Our Gemara on Amud Aleph tells us about the famous case of “Kanya De Rava” “Rava’s Cane”, where a trickster tried to perpetrate a scam on Beis Din:

דְּהָהוּא גַּבְרָא דַּהֲוָה מַסֵּיק בְּחַבְרֵיהּ זוּזֵי, אֲתָא לְקַמֵּיהּ דְּרָבָא. אֲמַר לֵיהּ לְלֹוֶה: זִיל פְּרַע לִי. אֲמַר לֵיהּ: פְּרַעְתִּיךָ. אֲמַר לֵיהּ רָבָא: אִם כֵּן, זִיל אִישְׁתְּבַע לֵיהּ דִּפְרַעְתֵּיהּ.

There was a certain man who claimed money from another. He came before Rava to adjudicate the case. The creditor said to the borrower: Go repay me your debt. The borrower said to him: I already repaid you. Rava said to him: If so, go take an oath to him that you repaid him.

אֲזַל וְאַיְיתִי קַנְיָא, וְיָהֵיב זוּזֵי בְּגַוֵּיהּ, וַהֲוָה מִסְתְּמִיךְ וְאָזֵיל וְאָתֵי עֲלֵיהּ לְבֵי דִּינָא. אֲמַר לֵיהּ לְמַלְוֶה: נְקוֹט הַאי קַנְיָא בִּידָךְ. נְסַב סֵפֶר תּוֹרָה וְאִישְׁתְּבַע דְּפַרְעֵיהּ כֹּל מָה דַּהֲוָה לֵיהּ בִּידֵיהּ.

The borrower went and brought a hollow cane, and placed the money inside it, and was leaning upon it, and went leaning upon it to the court. He said to the lender: Hold this cane in your hand so that I can take an oath while holding a Torah scroll. The borrower took the Torah scroll and swore that he had repaid the entire sum that had been in his possession.

הָהוּא מַלְוֶה רְגַז וְתַבְרֵהּ לְהָהוּא קַנְיָא, וְאִישְׁתְּפֻךְ הָנְהוּ זוּזֵי לְאַרְעָא, וְאִישְׁתְּכַח דְּקוּשְׁטָא אִישְׁתְּבַע.

That creditor then became angry upon hearing the borrower taking a false oath and broke that cane, and all of those coins placed inside fell to the ground. And it turned out that he had taken the oath in truth, since he had returned all the money at the time of the oath by giving him the cane with the money inside. However, this was a deceitful tactic, as he intended that the creditor return the cane and the money in it to him after he had taken the oath. 

Rava was not the one with the cane, but rather the fraudster. If so, why does the Gemara call this shameful incident, Kanya De Rava, the Cane of Rava?

Ben Yehoyada understands this as a veiled criticism of Rava’s naivete, as he should have caught on.  He compares this to the Talmudic “Cow of Rabbi Elazar” (Shabbos 54b) who was violating Shabbos by having a certain burden on its horns.  It was not really Rabbi Elazar’s cow, but since it belonged to a neighbor and he did not rebuke him, the cow will go down in infamy as belonging to Rabbi Elazar.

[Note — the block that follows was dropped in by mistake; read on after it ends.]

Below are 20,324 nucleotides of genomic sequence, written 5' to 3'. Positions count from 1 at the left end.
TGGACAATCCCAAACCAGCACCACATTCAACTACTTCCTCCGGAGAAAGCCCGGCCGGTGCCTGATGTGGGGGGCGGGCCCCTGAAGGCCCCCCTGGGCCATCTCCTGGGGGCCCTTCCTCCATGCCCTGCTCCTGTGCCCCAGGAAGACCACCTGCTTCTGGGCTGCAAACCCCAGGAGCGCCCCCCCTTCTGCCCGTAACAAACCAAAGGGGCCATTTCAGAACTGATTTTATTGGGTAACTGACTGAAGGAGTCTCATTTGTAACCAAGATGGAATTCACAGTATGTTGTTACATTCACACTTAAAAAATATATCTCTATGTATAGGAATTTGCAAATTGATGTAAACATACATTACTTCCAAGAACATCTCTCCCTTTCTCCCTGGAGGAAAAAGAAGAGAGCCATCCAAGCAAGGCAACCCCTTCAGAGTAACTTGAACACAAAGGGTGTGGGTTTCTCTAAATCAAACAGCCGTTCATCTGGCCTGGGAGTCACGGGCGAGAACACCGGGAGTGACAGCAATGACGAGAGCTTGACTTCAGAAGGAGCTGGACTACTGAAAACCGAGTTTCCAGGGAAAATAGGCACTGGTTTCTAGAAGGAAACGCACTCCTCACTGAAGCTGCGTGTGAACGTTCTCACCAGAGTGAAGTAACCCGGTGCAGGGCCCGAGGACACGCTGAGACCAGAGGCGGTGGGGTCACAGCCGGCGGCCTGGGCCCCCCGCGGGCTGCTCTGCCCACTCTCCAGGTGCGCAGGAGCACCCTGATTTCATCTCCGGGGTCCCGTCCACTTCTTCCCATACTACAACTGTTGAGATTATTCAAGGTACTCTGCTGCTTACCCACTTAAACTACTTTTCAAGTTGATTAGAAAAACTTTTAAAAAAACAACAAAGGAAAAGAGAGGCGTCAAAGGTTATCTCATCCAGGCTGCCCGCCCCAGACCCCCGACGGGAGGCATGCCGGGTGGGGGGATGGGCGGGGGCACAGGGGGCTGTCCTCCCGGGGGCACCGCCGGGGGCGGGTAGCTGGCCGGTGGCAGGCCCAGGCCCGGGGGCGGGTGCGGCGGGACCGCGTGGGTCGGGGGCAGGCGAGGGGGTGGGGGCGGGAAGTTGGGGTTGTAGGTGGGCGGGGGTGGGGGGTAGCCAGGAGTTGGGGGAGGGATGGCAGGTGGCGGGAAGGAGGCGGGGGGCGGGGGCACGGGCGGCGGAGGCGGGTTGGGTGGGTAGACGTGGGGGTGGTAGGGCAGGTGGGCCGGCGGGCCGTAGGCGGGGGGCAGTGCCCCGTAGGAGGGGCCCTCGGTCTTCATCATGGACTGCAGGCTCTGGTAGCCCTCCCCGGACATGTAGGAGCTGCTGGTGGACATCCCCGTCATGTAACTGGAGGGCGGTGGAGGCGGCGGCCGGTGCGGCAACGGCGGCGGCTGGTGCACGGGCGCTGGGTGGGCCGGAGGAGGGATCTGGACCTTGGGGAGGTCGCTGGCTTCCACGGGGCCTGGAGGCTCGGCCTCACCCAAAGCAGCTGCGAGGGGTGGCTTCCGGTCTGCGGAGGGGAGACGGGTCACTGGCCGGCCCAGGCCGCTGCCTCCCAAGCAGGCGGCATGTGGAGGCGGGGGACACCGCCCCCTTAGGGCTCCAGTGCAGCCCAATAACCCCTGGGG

This is quite a standard, as truly how could Rava have known?  (You can look up the Ben Yehoyada to see more about this.) And, in fact other commentaries see this whole incident as meritorious for Rava, as he benefited from divine providence which ultimately saved him from sin and error.  Even more fascinating, Pri Tzaddik (Re’eh 7) cites four incidents in Shas where specifically Rava made an initially incorrect psak, and then, Deus Ex Machina, something happened to correct him before it was too late. (For example, see Bava Metzia’a 97a and Gittin 77b.)

But back to Ben Yehoyada, who obviously has a high standard for jurisprudence and feels that a sage must be aware and not naive.  What may be a source and support for this position?

There is a fascinating Bereishis Rabbah (70:19) which also may be making the same point. The Midrash says that at Yaakov’s wedding to “Rachel” (who turned out to be Leah!), the townsfolk sang, “Ha Layyah, Ha Layyah”.  This is seemingly an onomatopoeia for the kinds of yelps that traditionally one makes at chasunahs, kind of like “La, la, la”.  But they were slyly hinting, “Ha-Leah!”, behold, she is Leah!” (not Rachel) and could not say it openly because they promised Lavan that they would keep his secret.

(As an aside, because Hebrew is an original language, it has many onomatopoeias,  the word Hallel may come from that.  Other onomatopoeia are zevuv, or fly, which clearly buzzes or zevuvs. Or, Tzippor, bird, which chirps (Tzippor=Chirper), and many, many others can be found in Hebrew if you look for them.)

In any case, what is the point of this Midrash? Of what historical value is it to know that Yaakov was slyly warned?  I believe the answer must be similar to Ben Yehoyada. It is a slight rebuke and moral lesson. Keep your eyes open, do not be too naive, and pay attention.

Translations Courtesy of Sefaria, except when, sometimes, I disagree with the translation cool

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